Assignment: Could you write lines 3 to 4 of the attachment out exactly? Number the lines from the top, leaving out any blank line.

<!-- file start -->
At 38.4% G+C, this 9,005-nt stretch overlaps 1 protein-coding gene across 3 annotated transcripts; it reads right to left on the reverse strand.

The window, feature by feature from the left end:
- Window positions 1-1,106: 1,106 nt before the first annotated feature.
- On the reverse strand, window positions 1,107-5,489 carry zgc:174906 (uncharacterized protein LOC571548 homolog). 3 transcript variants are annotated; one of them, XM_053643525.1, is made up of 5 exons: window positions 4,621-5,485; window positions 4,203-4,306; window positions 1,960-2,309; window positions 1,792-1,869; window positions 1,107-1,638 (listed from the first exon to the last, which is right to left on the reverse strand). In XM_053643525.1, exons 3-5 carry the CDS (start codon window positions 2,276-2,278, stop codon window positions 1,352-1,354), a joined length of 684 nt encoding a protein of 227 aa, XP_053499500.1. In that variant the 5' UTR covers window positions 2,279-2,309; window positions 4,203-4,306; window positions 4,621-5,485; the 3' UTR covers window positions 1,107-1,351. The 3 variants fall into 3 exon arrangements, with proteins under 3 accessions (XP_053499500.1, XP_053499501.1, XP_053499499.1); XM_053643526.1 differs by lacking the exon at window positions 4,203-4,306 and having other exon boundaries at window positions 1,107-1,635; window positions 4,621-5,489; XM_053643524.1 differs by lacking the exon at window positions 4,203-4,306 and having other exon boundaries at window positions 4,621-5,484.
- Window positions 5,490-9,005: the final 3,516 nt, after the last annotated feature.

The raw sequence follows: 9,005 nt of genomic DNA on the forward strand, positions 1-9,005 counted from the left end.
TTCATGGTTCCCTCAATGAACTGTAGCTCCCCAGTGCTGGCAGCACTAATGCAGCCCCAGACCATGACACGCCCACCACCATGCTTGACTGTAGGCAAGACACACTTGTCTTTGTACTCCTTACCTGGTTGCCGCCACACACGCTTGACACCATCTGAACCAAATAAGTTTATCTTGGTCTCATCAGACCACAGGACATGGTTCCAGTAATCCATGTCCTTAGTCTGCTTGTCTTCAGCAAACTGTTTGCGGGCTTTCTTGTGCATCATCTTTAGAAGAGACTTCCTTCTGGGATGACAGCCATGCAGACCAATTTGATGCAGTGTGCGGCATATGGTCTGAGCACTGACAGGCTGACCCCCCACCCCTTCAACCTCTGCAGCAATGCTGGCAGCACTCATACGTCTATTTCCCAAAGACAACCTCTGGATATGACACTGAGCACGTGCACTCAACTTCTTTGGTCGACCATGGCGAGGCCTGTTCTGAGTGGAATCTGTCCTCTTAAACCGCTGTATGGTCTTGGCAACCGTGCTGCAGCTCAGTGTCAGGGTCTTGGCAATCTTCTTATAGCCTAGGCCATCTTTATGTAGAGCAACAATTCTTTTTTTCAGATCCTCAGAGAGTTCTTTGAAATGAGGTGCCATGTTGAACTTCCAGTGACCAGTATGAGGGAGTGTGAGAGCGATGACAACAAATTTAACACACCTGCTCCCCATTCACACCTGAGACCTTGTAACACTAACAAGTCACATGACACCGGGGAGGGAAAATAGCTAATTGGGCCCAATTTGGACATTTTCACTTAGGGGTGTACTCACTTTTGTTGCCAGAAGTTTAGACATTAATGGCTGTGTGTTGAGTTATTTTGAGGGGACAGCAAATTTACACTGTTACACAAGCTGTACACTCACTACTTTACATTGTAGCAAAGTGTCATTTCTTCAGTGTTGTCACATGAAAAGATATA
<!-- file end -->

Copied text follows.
- Window positions 1-1,106: 1,106 nt before the first annotated feature.
- On the reverse strand, window positions 1,107-5,489 carry zgc:174906 (uncharacterized protein LOC571548 homolog). 3 transcript variants are annotated; one of them, XM_053643525.1, is made up of 5 exons: window positions 4,621-5,485; window positions 4,203-4,306; window positions 1,960-2,309; window positions 1,792-1,869; window positions 1,107-1,638 (listed from the first exon to the last, which is right to left on the reverse strand). In XM_053643525.1, exons 3-5 carry the CDS (start codon window positions 2,276-2,278, stop codon window positions 1,352-1,354), a joined length of 684 nt encoding a protein of 227 aa, XP_053499500.1. In that variant the 5' UTR covers window positions 2,279-2,309; window positions 4,203-4,306; window positions 4,621-5,485; the 3' UTR covers window positions 1,107-1,351. The 3 variants fall into 3 exon arrangements, with proteins under 3 accessions (XP_053499500.1, XP_053499501.1, XP_053499499.1); XM_053643526.1 differs by lacking the exon at window positions 4,203-4,306 and having other exon boundaries at window positions 1,107-1,635; window positions 4,621-5,489; XM_053643524.1 differs by lacking the exon at window positions 4,203-4,306 and having other exon boundaries at window positions 4,621-5,484.